As Soranik takes a nude Guy and the rest of the captives, now members of the Sinestro Corps, for some reason? Sinestro’s power runs low enough for Hal to pummel him with crap for a while before going all willpower supernova, a trick he revealed to Soranik when he was convalescing from major surgery a few issues back. Even though he was a real prick about having to do this alone, it looks like he did arrange for her to help, which is pretty slick. With Warworld evacuated, Hal is free to pop his cork and destroy the entire planet, whose only inhabitants were Sinestro, Lyssa Drak…and Hal. And probably the Sacrament. And maybe the janitor. Out in space, the Green Lantern Corps see a massive flash of green light, then throw up their shields to protect themselves from the blast. Following that, there’s a growing yellow light approaching the Corps’ position, but it’s only Soranik, Guy, and the former captives of Warworld! Hooray! The day is saved and the Green Lantern Corps didn’t have to do a fucking thing.
What a lot of shit. This is a gorgeous book, and it’s clear for this final conflict Sandoval pulled out all the stops. But for all the import of the Fear Engine, it turns out to be something that can be unplugged and set to idle mode by a high-tech disco ball. Hal’s fight with Sinestro is more of what we’ve been seeing all along, and the goddamned Green Lantern Corps still have no effect on anything! Not even Guy, who helps inspire everyone seconds before Soranik shows up and rescues them anyway. This story arc ran about four issues too long, and despite the death of the titular character, seemed of little consequence. Sinestro went from ruling the universe through fear to destruction in about a week, by my assessment, which means he didn’t even get to establish an Employee of the Month plaque.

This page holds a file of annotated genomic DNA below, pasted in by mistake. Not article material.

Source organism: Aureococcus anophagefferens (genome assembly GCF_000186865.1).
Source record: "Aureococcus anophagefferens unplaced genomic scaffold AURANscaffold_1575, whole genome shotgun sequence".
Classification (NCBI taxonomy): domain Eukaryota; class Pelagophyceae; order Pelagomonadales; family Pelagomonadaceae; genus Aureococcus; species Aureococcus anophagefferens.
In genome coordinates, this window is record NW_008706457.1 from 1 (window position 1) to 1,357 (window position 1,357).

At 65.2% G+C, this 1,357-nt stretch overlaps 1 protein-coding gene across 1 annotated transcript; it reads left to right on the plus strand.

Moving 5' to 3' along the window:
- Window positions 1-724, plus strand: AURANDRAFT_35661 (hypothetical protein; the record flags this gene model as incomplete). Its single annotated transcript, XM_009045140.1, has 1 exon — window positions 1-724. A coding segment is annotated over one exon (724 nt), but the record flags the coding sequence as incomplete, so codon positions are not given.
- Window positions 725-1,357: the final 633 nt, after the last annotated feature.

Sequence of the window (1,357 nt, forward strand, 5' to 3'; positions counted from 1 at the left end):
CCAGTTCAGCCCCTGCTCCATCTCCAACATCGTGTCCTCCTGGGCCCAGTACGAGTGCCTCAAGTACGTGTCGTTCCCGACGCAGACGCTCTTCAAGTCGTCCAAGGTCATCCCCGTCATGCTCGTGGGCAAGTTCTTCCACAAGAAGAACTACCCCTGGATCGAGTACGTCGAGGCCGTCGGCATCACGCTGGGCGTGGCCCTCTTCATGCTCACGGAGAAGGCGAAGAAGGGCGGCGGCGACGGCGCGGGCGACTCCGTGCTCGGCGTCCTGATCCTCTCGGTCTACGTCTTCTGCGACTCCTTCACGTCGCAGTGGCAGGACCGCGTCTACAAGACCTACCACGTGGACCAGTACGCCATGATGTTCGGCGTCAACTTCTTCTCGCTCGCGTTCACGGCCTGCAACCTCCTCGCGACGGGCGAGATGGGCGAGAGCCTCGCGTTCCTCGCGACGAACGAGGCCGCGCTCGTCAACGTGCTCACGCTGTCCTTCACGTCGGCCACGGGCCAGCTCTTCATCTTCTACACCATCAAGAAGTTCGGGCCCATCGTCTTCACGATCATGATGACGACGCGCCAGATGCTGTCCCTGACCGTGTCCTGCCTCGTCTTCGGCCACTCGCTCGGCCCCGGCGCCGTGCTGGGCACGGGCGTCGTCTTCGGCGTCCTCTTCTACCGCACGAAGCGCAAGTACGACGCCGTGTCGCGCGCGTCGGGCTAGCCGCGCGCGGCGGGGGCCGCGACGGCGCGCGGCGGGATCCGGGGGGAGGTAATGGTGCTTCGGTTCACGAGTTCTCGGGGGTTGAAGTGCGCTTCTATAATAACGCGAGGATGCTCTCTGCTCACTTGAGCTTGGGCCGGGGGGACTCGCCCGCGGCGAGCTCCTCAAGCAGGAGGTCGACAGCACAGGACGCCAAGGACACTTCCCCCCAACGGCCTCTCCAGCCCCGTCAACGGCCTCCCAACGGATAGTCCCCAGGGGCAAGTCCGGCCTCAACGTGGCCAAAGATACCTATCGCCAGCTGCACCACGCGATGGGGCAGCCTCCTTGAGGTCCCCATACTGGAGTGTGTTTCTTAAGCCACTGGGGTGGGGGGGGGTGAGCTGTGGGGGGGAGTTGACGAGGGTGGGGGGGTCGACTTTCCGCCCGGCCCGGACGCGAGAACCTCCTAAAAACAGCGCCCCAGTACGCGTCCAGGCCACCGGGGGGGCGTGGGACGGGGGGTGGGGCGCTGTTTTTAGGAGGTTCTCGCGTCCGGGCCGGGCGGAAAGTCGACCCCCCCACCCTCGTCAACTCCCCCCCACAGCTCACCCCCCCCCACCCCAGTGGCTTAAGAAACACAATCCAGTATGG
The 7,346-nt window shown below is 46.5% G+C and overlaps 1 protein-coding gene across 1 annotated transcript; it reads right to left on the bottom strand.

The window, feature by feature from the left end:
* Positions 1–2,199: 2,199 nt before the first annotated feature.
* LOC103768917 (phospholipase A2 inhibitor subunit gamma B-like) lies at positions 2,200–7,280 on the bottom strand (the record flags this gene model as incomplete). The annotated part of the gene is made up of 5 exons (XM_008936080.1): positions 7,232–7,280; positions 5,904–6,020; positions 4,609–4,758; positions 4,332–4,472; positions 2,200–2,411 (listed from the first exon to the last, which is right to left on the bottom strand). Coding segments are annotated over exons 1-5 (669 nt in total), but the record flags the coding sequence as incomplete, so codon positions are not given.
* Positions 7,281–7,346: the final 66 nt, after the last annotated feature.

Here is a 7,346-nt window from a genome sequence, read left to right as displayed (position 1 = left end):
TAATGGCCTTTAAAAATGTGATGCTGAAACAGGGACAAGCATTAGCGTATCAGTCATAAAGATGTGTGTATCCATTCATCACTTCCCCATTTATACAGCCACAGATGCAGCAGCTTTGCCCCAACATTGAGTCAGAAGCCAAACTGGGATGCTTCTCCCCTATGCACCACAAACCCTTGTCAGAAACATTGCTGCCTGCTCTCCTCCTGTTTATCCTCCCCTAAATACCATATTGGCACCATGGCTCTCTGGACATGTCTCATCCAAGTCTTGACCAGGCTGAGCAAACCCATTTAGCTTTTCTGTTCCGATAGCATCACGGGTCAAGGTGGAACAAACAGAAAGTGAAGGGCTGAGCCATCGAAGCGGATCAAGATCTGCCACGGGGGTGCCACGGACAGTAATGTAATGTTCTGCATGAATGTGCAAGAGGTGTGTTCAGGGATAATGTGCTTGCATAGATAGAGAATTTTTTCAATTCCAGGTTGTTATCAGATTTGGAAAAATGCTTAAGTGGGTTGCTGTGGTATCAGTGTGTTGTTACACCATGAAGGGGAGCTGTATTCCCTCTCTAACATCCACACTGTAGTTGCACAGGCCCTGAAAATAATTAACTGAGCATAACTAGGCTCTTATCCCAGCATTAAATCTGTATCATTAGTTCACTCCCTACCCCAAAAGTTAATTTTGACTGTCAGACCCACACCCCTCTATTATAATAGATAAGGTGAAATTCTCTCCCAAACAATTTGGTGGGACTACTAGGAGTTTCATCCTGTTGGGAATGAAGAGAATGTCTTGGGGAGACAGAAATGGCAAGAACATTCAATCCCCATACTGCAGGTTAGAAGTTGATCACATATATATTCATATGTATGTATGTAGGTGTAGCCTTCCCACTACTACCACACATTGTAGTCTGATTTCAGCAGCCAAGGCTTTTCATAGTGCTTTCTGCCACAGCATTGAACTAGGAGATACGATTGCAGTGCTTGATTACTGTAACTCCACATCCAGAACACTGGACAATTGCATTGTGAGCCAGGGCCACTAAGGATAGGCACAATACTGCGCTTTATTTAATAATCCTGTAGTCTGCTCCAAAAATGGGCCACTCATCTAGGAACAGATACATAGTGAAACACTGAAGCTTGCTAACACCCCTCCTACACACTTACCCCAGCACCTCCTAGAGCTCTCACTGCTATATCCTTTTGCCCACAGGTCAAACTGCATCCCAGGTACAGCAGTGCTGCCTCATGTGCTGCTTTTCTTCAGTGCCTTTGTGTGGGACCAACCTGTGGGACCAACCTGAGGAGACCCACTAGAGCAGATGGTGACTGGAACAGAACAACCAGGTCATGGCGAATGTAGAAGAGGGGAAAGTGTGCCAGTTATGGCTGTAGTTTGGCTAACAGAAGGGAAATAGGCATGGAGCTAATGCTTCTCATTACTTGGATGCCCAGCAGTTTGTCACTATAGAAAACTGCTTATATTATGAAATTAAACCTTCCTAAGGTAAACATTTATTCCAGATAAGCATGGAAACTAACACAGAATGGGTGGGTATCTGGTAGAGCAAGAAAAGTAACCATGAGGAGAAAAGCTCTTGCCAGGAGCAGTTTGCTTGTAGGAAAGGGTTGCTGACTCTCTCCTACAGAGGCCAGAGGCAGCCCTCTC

Bits and Pieces:

The culmination of this opening story arc reads just like every other issue. Great art, disappointing story, no payoff. Entire arc should have been three issues at most. If not for the superior artwork, I'd consider this book a total rip-off. As it is, I'd say you can afford to avoid it and luxuriate in the bi-weekly preview pages.



  1. 100% agree Reggie! The fact that this arc went 7 issues and we still don't get anything out of it is a total ripoff!

    1. slow burn...ridiculous!!! It's bad enough, but couple this with the Lost Army and Edge of Oblivion books and now we have 19 issues with nothing for GL Corps fans. 19 ISSUES!!!!

  2. Yeah. I stand by my earlier statement that this book should have been called Hal Jordan and the Sinestro Corps. Also, "cocksure"? All of the adjectives that exist in the English language for brash or headstrong, and Venditti goes with cocksure? I'm afraid to even Google the term to check its authenticity for, well, all of the reasons really...

    1. It is a term...and do not google it. I think I just put myself on yet another list!!!

    2. It's synonymous with "dickconfident"

    3. Good to know. Here I was, all ready to start throwing the term around under the impression that it meant "dongcertain". Boy, how foolish would I have looked? You're a lifesaver, Reggie.